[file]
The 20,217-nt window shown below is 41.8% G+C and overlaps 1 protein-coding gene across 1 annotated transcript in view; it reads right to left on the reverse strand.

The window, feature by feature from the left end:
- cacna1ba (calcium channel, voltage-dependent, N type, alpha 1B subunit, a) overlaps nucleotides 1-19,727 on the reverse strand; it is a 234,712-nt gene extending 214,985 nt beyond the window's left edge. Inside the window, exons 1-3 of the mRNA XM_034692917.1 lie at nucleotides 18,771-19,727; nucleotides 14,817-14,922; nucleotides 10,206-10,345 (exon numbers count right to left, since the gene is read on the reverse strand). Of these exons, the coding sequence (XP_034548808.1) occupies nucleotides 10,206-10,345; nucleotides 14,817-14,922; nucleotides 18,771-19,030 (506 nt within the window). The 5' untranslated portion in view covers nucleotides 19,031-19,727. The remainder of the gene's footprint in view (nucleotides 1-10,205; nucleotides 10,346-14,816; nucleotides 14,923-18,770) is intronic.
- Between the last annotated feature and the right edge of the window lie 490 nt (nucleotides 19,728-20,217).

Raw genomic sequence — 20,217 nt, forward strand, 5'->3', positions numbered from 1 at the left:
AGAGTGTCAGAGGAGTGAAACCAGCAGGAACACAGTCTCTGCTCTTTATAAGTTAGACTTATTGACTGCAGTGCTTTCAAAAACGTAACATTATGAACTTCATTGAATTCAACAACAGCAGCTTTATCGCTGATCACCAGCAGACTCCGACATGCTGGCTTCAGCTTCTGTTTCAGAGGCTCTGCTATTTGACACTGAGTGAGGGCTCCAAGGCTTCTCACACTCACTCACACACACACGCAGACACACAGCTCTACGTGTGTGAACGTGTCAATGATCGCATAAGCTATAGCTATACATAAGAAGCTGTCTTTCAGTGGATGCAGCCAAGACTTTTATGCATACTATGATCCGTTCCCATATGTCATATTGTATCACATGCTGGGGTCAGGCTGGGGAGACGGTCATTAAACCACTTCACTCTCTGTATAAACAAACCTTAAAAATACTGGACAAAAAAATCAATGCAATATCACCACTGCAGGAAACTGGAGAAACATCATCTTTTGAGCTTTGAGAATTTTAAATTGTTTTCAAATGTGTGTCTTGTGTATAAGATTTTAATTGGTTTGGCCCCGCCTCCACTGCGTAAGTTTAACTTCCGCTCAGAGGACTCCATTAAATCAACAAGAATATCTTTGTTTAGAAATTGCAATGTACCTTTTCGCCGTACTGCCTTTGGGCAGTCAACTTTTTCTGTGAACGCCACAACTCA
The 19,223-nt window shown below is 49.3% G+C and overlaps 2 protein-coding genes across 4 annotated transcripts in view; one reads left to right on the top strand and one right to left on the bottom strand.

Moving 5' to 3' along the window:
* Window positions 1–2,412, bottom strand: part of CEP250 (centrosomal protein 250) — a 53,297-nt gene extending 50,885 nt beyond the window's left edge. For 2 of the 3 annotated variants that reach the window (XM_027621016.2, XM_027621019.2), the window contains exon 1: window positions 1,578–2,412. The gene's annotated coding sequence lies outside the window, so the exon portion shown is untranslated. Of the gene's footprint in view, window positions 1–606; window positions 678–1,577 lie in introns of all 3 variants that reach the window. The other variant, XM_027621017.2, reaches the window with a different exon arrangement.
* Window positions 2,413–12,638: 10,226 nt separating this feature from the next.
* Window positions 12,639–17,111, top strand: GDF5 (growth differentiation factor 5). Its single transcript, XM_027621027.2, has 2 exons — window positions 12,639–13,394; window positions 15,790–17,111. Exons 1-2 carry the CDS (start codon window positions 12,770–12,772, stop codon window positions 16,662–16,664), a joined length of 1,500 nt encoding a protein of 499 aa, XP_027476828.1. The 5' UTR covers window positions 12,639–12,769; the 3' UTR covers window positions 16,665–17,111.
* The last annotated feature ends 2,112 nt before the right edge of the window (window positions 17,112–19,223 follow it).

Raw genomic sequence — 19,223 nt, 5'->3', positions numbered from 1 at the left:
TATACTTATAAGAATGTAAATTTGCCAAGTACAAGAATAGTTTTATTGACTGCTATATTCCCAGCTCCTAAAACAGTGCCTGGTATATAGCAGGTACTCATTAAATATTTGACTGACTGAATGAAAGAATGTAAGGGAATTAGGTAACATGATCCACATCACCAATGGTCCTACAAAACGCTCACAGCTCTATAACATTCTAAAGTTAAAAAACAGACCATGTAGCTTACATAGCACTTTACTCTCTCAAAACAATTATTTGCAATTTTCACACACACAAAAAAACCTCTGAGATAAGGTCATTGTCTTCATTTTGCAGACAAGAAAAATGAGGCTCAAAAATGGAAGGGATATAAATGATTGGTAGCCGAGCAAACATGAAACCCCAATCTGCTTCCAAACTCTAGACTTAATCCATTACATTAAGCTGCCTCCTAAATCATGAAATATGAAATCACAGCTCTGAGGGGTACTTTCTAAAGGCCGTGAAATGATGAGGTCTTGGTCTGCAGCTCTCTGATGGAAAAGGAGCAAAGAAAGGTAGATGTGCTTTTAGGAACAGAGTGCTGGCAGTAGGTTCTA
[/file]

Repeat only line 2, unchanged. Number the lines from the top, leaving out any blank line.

The window, feature by feature from the left end: